Dissertation Abstracts

Analysing the Political Riskscapes of the 2022 National Elections in Nairobi, Kenya

Author: Carol A Mbeche, carolmbeche@gmail.com
Department: Sociology and Politics
University: University of Johannesburg, South Africa
Supervisor: Prof. Melanie Samson and Prof. Suzy Graham
Year of completion: In progress
Language of dissertation: English

Keywords: elections , violence , democracy , risks
Areas of Research: Sociology of Risk and Uncertainty , Environment and Society , Political Sociology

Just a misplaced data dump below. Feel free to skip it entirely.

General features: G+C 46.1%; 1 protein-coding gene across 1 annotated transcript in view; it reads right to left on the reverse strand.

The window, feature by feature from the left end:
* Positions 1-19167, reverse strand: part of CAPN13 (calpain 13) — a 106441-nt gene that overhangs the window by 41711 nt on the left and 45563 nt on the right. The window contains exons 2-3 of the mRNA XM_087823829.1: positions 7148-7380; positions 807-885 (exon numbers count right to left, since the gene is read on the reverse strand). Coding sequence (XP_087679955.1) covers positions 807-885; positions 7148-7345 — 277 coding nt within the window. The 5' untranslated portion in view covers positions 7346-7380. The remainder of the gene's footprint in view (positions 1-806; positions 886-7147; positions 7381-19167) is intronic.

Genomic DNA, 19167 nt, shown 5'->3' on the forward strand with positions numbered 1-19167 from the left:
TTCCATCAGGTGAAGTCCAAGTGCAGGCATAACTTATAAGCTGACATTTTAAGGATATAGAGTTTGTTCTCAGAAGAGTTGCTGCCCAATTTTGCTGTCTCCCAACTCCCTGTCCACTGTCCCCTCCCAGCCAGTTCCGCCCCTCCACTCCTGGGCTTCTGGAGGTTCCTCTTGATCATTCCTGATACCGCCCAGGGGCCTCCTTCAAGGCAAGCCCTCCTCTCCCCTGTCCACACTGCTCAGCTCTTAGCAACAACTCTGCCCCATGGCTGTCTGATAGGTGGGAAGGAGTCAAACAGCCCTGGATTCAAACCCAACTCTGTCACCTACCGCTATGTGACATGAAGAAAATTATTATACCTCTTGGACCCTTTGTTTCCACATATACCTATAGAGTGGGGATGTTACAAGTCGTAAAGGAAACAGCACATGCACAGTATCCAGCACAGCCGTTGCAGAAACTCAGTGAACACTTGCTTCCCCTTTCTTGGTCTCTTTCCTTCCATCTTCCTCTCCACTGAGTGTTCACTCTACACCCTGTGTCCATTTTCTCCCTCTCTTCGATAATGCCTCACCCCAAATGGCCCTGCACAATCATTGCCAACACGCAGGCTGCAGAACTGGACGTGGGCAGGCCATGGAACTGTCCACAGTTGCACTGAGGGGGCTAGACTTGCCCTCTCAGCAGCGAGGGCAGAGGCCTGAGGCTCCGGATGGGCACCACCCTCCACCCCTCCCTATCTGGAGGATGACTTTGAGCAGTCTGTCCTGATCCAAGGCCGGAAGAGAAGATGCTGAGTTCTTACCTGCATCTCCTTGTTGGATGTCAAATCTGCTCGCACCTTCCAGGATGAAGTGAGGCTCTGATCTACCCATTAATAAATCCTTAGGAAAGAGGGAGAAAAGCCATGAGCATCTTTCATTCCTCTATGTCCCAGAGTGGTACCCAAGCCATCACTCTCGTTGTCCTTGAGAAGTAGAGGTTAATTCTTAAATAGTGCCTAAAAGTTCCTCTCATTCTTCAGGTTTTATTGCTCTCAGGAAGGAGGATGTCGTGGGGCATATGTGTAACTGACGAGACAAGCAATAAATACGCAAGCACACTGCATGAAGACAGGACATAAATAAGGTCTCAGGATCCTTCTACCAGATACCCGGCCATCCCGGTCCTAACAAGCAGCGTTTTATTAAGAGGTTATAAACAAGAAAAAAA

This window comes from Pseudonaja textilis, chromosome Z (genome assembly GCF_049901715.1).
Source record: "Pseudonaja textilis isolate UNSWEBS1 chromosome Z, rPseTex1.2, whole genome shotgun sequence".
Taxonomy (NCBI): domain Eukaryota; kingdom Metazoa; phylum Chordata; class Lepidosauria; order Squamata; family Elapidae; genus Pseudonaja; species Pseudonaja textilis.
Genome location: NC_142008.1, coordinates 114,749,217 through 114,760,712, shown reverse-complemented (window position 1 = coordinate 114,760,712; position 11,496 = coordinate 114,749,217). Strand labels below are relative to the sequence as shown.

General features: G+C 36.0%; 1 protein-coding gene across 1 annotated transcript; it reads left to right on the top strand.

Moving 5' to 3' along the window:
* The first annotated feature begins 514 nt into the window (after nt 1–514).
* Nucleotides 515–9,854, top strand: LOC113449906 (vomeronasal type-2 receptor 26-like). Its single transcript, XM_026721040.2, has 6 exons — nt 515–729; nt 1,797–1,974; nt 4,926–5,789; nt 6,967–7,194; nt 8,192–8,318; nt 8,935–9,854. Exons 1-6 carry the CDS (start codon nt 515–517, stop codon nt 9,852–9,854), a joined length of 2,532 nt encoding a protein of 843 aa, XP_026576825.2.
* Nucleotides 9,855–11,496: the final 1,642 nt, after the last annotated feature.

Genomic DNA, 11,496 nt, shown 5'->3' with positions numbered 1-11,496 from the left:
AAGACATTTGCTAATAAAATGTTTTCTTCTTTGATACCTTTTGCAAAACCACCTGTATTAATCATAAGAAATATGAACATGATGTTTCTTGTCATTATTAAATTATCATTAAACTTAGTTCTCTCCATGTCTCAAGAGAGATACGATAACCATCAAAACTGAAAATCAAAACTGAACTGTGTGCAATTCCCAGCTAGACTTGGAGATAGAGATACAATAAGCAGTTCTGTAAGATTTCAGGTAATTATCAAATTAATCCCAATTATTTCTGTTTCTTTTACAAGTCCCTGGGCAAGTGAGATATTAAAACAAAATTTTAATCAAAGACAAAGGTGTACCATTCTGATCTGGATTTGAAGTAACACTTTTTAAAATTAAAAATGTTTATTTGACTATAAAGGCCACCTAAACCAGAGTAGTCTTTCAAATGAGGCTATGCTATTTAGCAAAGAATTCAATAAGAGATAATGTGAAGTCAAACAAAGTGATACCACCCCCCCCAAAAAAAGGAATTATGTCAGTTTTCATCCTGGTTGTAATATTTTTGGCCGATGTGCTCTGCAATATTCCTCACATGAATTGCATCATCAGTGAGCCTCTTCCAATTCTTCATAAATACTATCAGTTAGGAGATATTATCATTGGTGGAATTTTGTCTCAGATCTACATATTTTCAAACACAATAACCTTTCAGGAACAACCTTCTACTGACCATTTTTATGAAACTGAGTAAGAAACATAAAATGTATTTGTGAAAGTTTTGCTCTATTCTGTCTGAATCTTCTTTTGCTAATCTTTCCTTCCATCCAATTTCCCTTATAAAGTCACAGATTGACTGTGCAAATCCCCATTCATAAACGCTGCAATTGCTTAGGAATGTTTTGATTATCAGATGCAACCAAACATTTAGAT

In Kenya, election violence has become a persistent feature in the contemporary political landscape. The first election violence occurred in 1992, stirred by then-President Moi, who is from one of Kenya’s dominant ethnic groups, the Kalenjin. He sought to retain power and control over resources (Njiru 2018). During this time, politicians in the dominant Kenya African National Union (KANU) party led by Moi mobilised and funded unemployed youth groups in the Rift Valley, a Kalenjin-dominant region, to drive supporters of opposition parties from other ethnic groups out of their territory (Oloo 2010). Since then, such strategies of intimidation, harassment and violence have predominantly been employed by both political incumbents and opposition leaders seeking to retain or win power and promote their interests and those of their ethnic groups (Osamba 2005; Kamungi 2009). Kenya’s political landscape has often been shaped by either physical violence or tensions between certain ethnic groups. These acts of violence have led to hundreds of thousands of killings, displacements, and the destruction of property each time Kenya goes into elections (Adeogbo and Iyi 2011; Mutahi and Ruteere 2019). recently, there has been a reduction in physical violence. However, the country still goes through ethnic tension. Consequently, there were already predictions of violence in the 2022 elections if the new constitutional rules are not adhered to, or past loopholes in the electoral process are not fully addressed (Lynch, Willis and Cheeseman 2022). The focus of most literature in Kenya has been on understanding democracy in Kenya (Koko 2013; Cheeseman, Lynch and Willis 2014), the role of ethnicity in elections (Long and Gibson 2015; Wambua 2017), voting behaviour, electoral processes, and rigging (Ferree and Long 2014; Lynch, Willis and Cheeseman 2022), the historical context of Kenya’s violence and electoral violence in general (Hansen 2009; Adeagbo and Iyi 2011; Wambua 2017). What is relatively understudied (see Osborn 2008; Kahura 2013) are the experiences of ordinary people of violence and how they navigate such risky political and election-related violent spaces. This study addresses this gap by analysing the intersectionality of how ordinary people navigate election violence risks by advancing the concept of riskscape. Riskscape is a concept that describes how multiple and intersecting risks are embedded in specific places and are shaped by social practices (Muller-Mahn and Everts 2013). By identifying the election-related risks and where they may occur, this study aims to answer the question: how do people living in Nairobi, Kenya, navigate the riskscape of political and election violence during the 2022 national elections?